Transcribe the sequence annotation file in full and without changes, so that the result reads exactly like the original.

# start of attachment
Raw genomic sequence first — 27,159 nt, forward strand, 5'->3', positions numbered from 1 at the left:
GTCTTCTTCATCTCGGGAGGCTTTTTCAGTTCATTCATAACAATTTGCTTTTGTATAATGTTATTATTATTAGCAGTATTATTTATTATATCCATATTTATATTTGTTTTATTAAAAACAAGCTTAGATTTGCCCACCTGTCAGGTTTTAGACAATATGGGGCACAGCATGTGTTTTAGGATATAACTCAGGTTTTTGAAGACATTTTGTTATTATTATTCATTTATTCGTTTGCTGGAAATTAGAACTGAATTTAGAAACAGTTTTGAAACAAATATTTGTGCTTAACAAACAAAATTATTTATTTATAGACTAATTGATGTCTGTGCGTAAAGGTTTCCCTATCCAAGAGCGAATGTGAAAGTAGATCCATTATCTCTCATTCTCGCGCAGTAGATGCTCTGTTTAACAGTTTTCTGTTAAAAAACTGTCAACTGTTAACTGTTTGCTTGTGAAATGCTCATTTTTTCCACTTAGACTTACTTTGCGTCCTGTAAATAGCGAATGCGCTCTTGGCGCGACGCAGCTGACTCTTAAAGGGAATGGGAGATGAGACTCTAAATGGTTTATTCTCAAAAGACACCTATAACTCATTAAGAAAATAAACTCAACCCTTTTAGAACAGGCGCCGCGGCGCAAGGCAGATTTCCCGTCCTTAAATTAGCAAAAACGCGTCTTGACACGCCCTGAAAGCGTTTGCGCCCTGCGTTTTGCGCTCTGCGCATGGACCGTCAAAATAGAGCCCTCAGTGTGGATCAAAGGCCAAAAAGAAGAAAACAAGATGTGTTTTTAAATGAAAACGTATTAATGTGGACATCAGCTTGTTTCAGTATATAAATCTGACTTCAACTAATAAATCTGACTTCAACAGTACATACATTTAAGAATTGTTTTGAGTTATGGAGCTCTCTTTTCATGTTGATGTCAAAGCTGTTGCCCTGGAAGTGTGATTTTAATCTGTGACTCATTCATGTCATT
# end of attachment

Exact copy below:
Raw genomic sequence first — 27,159 nt, forward strand, 5'->3', positions numbered from 1 at the left:
GTCTTCTTCATCTCGGGAGGCTTTTTCAGTTCATTCATAACAATTTGCTTTTGTATAATGTTATTATTATTAGCAGTATTATTTATTATATCCATATTTATATTTGTTTTATTAAAAACAAGCTTAGATTTGCCCACCTGTCAGGTTTTAGACAATATGGGGCACAGCATGTGTTTTAGGATATAACTCAGGTTTTTGAAGACATTTTGTTATTATTATTCATTTATTCGTTTGCTGGAAATTAGAACTGAATTTAGAAACAGTTTTGAAACAAATATTTGTGCTTAACAAACAAAATTATTTATTTATAGACTAATTGATGTCTGTGCGTAAAGGTTTCCCTATCCAAGAGCGAATGTGAAAGTAGATCCATTATCTCTCATTCTCGCGCAGTAGATGCTCTGTTTAACAGTTTTCTGTTAAAAAACTGTCAACTGTTAACTGTTTGCTTGTGAAATGCTCATTTTTTCCACTTAGACTTACTTTGCGTCCTGTAAATAGCGAATGCGCTCTTGGCGCGACGCAGCTGACTCTTAAAGGGAATGGGAGATGAGACTCTAAATGGTTTATTCTCAAAAGACACCTATAACTCATTAAGAAAATAAACTCAACCCTTTTAGAACAGGCGCCGCGGCGCAAGGCAGATTTCCCGTCCTTAAATTAGCAAAAACGCGTCTTGACACGCCCTGAAAGCGTTTGCGCCCTGCGTTTTGCGCTCTGCGCATGGACCGTCAAAATAGAGCCCTCAGTGTGGATCAAAGGCCAAAAAGAAGAAAACAAGATGTGTTTTTAAATGAAAACGTATTAATGTGGACATCAGCTTGTTTCAGTATATAAATCTGACTTCAACTAATAAATCTGACTTCAACAGTACATACATTTAAGAATTGTTTTGAGTTATGGAGCTCTCTTTTCATGTTGATGTCAAAGCTGTTGCCCTGGAAGTGTGATTTTAATCTGTGACTCATTCATGTCATT